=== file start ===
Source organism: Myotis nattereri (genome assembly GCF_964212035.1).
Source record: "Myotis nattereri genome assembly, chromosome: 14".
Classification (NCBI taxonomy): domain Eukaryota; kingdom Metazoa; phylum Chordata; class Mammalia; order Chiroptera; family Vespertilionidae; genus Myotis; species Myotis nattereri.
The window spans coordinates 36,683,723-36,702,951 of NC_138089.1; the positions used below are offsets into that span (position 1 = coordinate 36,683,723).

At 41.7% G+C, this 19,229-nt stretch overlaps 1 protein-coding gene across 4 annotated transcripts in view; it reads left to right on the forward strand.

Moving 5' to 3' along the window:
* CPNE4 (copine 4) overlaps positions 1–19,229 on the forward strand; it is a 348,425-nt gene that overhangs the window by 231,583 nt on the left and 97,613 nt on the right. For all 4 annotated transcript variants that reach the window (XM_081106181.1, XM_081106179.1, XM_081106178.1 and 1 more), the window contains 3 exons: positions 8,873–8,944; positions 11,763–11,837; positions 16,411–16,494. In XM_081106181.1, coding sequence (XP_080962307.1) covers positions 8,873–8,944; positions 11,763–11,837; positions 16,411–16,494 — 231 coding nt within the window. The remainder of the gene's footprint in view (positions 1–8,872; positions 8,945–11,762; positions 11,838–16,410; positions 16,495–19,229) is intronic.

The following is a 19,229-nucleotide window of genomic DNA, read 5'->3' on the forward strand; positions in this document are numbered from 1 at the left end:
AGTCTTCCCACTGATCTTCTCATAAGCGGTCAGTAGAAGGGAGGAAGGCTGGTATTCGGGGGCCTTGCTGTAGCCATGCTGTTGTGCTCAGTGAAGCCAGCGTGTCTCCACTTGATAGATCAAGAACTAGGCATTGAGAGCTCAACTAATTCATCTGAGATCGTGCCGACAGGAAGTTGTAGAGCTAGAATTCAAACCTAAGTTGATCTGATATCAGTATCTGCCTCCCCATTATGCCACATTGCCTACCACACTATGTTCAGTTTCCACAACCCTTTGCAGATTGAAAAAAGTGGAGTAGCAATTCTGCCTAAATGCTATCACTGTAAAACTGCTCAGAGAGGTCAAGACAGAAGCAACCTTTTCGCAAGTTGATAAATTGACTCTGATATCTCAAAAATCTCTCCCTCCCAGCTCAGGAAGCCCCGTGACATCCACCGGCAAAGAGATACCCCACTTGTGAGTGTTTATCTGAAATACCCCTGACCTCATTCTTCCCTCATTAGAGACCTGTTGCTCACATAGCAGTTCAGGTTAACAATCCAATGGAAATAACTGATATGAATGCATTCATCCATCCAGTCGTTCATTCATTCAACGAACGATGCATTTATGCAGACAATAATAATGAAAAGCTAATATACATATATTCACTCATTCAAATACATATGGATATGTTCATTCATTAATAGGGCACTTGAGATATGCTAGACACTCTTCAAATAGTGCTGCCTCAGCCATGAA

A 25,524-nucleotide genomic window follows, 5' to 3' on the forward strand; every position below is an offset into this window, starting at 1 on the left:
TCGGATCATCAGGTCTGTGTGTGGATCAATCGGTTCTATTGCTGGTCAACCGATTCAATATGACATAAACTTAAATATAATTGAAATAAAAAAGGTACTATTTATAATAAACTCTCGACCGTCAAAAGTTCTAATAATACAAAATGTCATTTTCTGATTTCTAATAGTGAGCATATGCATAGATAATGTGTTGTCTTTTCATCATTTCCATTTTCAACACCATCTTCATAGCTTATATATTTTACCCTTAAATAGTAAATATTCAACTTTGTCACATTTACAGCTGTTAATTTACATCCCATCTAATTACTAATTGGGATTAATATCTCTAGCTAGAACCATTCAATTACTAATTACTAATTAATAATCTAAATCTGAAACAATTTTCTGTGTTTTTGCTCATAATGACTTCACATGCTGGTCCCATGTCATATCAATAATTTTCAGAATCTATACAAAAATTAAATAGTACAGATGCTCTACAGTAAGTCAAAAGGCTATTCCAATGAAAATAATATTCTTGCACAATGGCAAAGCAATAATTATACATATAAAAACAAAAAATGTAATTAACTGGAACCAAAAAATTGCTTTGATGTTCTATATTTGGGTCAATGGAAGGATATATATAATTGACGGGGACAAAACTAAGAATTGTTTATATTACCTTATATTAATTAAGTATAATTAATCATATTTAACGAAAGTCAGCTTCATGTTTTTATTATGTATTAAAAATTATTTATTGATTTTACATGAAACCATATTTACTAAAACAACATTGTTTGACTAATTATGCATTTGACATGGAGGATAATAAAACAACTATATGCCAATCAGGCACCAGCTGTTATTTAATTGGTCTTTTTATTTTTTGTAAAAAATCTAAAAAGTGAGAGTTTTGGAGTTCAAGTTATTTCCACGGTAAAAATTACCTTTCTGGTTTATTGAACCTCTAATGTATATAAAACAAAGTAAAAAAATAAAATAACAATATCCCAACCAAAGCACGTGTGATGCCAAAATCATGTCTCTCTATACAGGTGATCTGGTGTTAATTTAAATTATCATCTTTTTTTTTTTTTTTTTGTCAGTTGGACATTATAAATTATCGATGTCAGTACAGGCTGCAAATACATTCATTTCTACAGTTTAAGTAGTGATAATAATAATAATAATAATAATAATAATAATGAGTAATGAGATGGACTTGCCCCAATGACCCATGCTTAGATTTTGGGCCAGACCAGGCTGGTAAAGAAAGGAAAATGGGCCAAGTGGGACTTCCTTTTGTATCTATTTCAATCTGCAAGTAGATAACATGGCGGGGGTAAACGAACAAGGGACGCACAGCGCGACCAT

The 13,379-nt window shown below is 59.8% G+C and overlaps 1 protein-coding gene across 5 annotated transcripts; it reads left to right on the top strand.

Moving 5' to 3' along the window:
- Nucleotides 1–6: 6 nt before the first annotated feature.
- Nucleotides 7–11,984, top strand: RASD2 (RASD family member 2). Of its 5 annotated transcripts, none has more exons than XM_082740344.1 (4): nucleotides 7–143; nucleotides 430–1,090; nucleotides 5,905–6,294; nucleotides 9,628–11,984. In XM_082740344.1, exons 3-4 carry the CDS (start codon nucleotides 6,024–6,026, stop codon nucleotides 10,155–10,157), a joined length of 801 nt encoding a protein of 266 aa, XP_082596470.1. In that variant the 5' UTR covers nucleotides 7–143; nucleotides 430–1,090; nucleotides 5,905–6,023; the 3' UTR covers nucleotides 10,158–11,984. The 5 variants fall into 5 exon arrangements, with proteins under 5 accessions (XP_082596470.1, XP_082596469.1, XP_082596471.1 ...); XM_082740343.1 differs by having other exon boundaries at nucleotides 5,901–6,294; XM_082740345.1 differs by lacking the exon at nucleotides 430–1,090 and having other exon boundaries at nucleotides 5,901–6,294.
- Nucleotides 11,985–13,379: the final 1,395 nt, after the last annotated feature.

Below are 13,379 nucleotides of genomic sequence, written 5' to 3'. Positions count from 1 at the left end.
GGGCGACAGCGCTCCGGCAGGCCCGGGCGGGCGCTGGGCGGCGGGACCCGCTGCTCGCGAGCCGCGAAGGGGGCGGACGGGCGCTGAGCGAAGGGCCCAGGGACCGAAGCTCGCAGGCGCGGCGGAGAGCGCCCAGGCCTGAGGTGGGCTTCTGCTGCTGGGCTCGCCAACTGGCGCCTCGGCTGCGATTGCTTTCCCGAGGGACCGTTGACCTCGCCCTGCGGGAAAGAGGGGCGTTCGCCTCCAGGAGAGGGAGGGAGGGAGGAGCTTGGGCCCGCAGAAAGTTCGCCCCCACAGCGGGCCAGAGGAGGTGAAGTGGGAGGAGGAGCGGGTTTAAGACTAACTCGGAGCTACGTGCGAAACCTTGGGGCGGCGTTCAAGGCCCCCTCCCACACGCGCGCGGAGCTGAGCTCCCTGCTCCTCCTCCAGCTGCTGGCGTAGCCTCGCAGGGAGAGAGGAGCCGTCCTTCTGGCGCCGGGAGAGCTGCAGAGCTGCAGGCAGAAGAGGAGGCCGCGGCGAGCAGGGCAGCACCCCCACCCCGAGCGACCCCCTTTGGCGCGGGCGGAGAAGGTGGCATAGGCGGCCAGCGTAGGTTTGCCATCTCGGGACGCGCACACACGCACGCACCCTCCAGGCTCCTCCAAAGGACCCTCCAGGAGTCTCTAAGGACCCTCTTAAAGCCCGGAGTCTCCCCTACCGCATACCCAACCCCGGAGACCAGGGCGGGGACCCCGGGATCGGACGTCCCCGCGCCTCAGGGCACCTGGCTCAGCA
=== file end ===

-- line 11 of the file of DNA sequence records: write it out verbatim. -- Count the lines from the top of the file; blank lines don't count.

TCGGATCATCAGGTCTGTGTGTGGATCAATCGGTTCTATTGCTGGTCAACCGATTCAATATGACATAAACTTAAATATAATTGAAATAAAAAAGGTACTATTTATAATAAACTCTCGACCGTCAAAAGTTCTAATAATACAAAATGTCATTTTCTGATTTCTAATAGTGAGCATATGCATAGATAATGTGTTGTCTTTTCATCATTTCCATTTTCAACACCATCTTCATAGCTTATATATTTTACCCTTAAATAGTAAATATTCAACTTTGTCACATTTACAGCTGTTAATTTACATCCCATCTAATTACTAATTGGGATTAATATCTCTAGCTAGAACCATTCAATTACTAATTACTAATTAATAATCTAAATCTGAAACAATTTTCTGTGTTTTTGCTCATAATGACTTCACATGCTGGTCCCATGTCATATCAATAATTTTCAGAATCTATACAAAAATTAAATAGTACAGATGCTCTACAGTAAGTCAAAAGGCTATTCCAATGAAAATAATATTCTTGCACAATGGCAAAGCAATAATTATACATATAAAAACAAAAAATGTAATTAACTGGAACCAAAAAATTGCTTTGATGTTCTATATTTGGGTCAATGGAAGGATATATATAATTGACGGGGACAAAACTAAGAATTGTTTATATTACCTTATATTAATTAAGTATAATTAATCATATTTAACGAAAGTCAGCTTCATGTTTTTATTATGTATTAAAAATTATTTATTGATTTTACATGAAACCATATTTACTAAAACAACATTGTTTGACTAATTATGCATTTGACATGGAGGATAATAAAACAACTATATGCCAATCAGGCACCAGCTGTTATTTAATTGGTCTTTTTATTTTTTGTAAAAAATCTAAAAAGTGAGAGTTTTGGAGTTCAAGTTATTTCCACGGTAAAAATTACCTTTCTGGTTTATTGAACCTCTAATGTATATAAAACAAAGTAAAAAAATAAAATAACAATATCCCAACCAAAGCACGTGTGATGCCAAAATCATGTCTCTCTATACAGGTGATCTGGTGTTAATTTAAATTATCATCTTTTTTTTTTTTTTTTTGTCAGTTGGACATTATAAATTATCGATGTCAGTACAGGCTGCAAATACATTCATTTCTACAGTTTAAGTAGTGATAATAATAATAATAATAATAATAATAATAATGAGTAATGAGATGGACTTGCCCCAATGACCCATGCTTAGATTTTGGGCCAGACCAGGCTGGTAAAGAAAGGAAAATGGGCCAAGTGGGACTTCCTTTTGTATCTATTTCAATCTGCAAGTAGATAACATGGCGGGGGTAAACGAACAAGGGACGCACAGCGCGACCAT